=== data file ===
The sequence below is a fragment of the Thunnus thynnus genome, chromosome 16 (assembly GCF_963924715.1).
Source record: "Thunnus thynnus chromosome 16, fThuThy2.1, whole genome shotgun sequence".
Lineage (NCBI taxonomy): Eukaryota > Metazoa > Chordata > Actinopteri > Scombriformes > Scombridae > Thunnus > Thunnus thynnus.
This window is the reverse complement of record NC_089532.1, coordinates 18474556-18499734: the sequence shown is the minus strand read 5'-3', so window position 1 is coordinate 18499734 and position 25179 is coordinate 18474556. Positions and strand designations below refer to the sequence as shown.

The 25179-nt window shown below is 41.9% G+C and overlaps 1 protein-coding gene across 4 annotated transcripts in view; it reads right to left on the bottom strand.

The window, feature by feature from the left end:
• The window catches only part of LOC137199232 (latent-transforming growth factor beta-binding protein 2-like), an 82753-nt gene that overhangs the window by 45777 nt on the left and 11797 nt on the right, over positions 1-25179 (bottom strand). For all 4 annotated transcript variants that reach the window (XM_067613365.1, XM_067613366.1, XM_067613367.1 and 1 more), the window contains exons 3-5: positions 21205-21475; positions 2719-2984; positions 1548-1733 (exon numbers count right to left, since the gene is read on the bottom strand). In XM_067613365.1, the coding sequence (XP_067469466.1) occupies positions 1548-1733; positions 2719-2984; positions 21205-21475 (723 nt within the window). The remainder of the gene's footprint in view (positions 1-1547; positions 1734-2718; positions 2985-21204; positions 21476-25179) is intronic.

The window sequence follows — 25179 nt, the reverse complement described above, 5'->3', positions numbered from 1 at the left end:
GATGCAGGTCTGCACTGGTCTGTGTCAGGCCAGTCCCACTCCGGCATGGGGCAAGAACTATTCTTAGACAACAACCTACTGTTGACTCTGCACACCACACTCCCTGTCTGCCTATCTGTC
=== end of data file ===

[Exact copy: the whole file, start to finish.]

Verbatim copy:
The sequence below is a fragment of the Thunnus thynnus genome, chromosome 16 (assembly GCF_963924715.1).
Source record: "Thunnus thynnus chromosome 16, fThuThy2.1, whole genome shotgun sequence".
Lineage (NCBI taxonomy): Eukaryota > Metazoa > Chordata > Actinopteri > Scombriformes > Scombridae > Thunnus > Thunnus thynnus.
This window is the reverse complement of record NC_089532.1, coordinates 18474556-18499734: the sequence shown is the minus strand read 5'-3', so window position 1 is coordinate 18499734 and position 25179 is coordinate 18474556. Positions and strand designations below refer to the sequence as shown.

The 25179-nt window shown below is 41.9% G+C and overlaps 1 protein-coding gene across 4 annotated transcripts in view; it reads right to left on the bottom strand.

The window, feature by feature from the left end:
• The window catches only part of LOC137199232 (latent-transforming growth factor beta-binding protein 2-like), an 82753-nt gene that overhangs the window by 45777 nt on the left and 11797 nt on the right, over positions 1-25179 (bottom strand). For all 4 annotated transcript variants that reach the window (XM_067613365.1, XM_067613366.1, XM_067613367.1 and 1 more), the window contains exons 3-5: positions 21205-21475; positions 2719-2984; positions 1548-1733 (exon numbers count right to left, since the gene is read on the bottom strand). In XM_067613365.1, the coding sequence (XP_067469466.1) occupies positions 1548-1733; positions 2719-2984; positions 21205-21475 (723 nt within the window). The remainder of the gene's footprint in view (positions 1-1547; positions 1734-2718; positions 2985-21204; positions 21476-25179) is intronic.

The window sequence follows — 25179 nt, the reverse complement described above, 5'->3', positions numbered from 1 at the left end:
GATGCAGGTCTGCACTGGTCTGTGTCAGGCCAGTCCCACTCCGGCATGGGGCAAGAACTATTCTTAGACAACAACCTACTGTTGACTCTGCACACCACACTCCCTGTCTGCCTATCTGTC